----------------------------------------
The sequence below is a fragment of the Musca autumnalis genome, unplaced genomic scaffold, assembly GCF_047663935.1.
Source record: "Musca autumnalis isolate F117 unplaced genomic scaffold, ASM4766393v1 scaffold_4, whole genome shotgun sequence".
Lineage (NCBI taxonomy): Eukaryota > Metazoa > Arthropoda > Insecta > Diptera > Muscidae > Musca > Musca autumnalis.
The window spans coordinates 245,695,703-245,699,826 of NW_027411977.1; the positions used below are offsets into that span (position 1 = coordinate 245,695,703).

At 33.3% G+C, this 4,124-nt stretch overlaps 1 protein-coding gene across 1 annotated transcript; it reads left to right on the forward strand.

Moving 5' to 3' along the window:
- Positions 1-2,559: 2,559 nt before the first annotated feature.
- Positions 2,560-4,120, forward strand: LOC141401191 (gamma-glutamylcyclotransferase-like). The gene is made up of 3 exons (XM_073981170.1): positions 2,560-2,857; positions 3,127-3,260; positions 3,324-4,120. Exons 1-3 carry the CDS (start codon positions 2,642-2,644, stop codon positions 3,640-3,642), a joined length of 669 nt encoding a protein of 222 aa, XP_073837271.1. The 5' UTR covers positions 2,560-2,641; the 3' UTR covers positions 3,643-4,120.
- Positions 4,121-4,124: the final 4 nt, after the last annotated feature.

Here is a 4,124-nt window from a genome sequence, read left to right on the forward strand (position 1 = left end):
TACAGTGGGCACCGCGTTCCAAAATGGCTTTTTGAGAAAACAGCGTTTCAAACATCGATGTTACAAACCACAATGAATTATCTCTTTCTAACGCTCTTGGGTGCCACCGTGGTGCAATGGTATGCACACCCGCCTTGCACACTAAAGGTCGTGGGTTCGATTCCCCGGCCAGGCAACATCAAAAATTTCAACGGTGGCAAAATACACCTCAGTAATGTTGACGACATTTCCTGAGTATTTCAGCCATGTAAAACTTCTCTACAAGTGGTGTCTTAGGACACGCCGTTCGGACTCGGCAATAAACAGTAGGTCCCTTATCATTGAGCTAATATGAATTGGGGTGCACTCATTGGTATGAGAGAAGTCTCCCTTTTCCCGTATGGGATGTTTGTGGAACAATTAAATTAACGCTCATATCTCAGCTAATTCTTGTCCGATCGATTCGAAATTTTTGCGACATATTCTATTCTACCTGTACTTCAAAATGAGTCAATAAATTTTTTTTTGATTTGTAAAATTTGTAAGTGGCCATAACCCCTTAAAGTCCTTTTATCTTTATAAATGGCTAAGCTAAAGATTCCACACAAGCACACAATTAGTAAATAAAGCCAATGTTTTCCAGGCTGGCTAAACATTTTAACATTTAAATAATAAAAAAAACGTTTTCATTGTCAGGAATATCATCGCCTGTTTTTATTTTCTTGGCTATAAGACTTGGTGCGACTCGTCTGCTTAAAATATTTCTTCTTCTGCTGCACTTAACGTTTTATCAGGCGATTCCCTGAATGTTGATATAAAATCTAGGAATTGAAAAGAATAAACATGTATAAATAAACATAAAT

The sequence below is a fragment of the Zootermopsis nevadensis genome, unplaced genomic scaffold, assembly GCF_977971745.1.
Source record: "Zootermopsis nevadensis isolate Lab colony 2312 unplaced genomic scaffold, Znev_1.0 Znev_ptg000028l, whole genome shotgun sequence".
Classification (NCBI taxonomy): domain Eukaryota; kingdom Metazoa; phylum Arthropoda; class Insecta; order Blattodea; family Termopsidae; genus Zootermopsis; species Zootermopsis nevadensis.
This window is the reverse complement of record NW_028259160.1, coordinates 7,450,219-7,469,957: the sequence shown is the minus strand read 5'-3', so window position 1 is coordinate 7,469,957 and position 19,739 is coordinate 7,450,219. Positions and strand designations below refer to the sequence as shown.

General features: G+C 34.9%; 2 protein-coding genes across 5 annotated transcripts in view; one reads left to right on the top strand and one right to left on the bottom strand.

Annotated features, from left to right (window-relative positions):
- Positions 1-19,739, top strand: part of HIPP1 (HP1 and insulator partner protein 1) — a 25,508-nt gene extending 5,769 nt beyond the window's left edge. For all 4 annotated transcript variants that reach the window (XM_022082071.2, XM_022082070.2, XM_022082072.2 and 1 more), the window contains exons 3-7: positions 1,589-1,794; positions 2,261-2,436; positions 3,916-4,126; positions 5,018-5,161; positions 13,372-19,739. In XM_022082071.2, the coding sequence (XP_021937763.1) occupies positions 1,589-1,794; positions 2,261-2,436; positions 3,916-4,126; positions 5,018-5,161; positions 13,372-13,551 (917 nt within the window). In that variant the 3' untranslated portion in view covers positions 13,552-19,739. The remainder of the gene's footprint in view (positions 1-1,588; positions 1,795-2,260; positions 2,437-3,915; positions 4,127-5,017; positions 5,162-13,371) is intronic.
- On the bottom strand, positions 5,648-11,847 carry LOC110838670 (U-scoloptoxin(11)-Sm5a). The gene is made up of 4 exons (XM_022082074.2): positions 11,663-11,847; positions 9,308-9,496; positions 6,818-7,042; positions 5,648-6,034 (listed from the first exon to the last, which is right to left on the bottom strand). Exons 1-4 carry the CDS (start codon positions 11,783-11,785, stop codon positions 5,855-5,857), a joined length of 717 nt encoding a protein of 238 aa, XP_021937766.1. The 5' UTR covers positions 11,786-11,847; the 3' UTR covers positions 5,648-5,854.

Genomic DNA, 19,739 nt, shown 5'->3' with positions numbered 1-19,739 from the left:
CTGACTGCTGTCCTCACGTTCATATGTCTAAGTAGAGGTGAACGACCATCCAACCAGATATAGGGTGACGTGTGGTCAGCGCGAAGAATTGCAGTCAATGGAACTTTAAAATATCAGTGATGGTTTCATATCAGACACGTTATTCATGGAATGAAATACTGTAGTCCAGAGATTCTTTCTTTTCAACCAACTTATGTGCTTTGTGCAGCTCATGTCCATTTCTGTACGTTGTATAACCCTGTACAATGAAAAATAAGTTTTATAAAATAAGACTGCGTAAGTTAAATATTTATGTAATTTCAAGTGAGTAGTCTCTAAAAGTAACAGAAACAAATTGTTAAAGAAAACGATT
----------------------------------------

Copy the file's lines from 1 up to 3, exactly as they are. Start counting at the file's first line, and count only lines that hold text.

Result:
The sequence below is a fragment of the Musca autumnalis genome, unplaced genomic scaffold, assembly GCF_047663935.1.
Source record: "Musca autumnalis isolate F117 unplaced genomic scaffold, ASM4766393v1 scaffold_4, whole genome shotgun sequence".
Lineage (NCBI taxonomy): Eukaryota > Metazoa > Arthropoda > Insecta > Diptera > Muscidae > Musca > Musca autumnalis.